One of the office ladies handed us the printout and told us “What are you doing? You’re going to miss your flight.” We grabbed the copy and ran out of there, she was probably right. We ran back to the departure area and handed the paper over, finally we were given our boarding passes and our luggage was checked in. We went through immigration and security and ran to our gate, it was completely empty of people. We ran to the desk at the gate, turns out our gate was moved. We ran to the new gate, huffing and puffing. The attendant told us boarding had not begun yet and told us to take a seat. Ok it wasn’t so bad after all.
Here’s the plane we finally boarded.
And the takeoff video.
Of course, the landing video in Saigon, which is marked by the endless sprawl of white buildings.
We took a taxi from Saigon airport to our hotel the Park Hyatt Saigon. Taxis in the queue refuse to use the meter and quote prices up to 300,000 VND ($14), we shopped around the private taxi services and chose the cheapest option 200,000 ($9) which is still more expensive than using the meter.
As expected the Park Hyatt Saigon was extremely luxurious. Room rates start at $360/night, we used our Chase points converted into Hyatt points to pay for the upscale accommodations. Here’s our walkthrough of the most expensive room of our trip.
We were even welcomed with pitaya, which we’ve acquired a taste for in Southeast Asia.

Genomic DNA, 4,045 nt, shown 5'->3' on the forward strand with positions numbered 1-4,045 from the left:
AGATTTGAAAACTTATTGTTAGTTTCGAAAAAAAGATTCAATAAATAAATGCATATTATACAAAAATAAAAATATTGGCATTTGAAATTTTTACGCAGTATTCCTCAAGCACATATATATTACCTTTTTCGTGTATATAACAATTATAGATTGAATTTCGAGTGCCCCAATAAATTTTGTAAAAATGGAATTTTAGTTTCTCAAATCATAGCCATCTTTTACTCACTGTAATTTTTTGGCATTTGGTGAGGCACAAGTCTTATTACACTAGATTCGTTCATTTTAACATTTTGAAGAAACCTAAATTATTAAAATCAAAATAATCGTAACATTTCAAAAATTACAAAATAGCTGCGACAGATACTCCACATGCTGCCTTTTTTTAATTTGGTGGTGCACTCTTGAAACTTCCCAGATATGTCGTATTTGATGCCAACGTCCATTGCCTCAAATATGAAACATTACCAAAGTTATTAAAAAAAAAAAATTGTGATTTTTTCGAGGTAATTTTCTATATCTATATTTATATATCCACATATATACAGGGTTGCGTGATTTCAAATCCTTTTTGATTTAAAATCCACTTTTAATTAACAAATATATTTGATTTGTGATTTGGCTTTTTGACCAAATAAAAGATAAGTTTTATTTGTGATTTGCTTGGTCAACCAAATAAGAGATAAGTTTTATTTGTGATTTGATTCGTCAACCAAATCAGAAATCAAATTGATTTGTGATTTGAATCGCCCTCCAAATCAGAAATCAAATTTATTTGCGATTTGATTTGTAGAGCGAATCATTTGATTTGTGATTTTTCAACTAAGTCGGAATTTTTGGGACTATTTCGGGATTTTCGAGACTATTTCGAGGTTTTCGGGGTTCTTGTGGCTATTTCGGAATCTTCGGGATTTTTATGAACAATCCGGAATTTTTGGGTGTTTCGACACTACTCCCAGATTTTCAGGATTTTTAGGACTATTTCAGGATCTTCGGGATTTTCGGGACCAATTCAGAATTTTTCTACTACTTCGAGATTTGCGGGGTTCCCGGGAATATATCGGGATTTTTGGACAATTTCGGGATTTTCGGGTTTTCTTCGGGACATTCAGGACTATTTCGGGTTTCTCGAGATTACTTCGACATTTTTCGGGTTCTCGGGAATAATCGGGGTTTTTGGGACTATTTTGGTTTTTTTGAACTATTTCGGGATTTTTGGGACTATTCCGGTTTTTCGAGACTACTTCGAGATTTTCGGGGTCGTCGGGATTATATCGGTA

We then explored the area in Saigon from late afternoon till past sunset. Our hotel is close to this large walking street. Now this is a real, modern city. More developed than either Phnom Penh or Vientiane. Perhaps comparable to Bangkok, but smaller.
The Ho Chi Minh City Hall building at dusk.
The opera house near our hotel.
We later met up with our friend Luc who lives in Hong Kong. He traveled down to Saigon for a five day vacation. We went to an upscale vegetarian restaurant called Hum.
The boys are back together.
We shared dishes from their overwhelming menu of creative vegetarian food.
We picked up some dessert at Mochi Sweets, then headed to a rooftop bar called Broma Not A Bar. We ordered cocktails and enjoyed the view of this splashy building with its continuous light show. Only in Asia will we find such excessive light displays, in the US this would be considered tacky. Here it fits in well with the pulsing energy of the city.
We both enjoy urban travel partly because you see how real people live. Here it’s not about the Western restaurants, tour agencies and other services catering to tourists in Siem Reap, but a real glimpse of Saigon families and friends skateboarding, picnicking and strolling on Nguyen Hue walking street. We found it to be surprisingly busy on a Sunday night.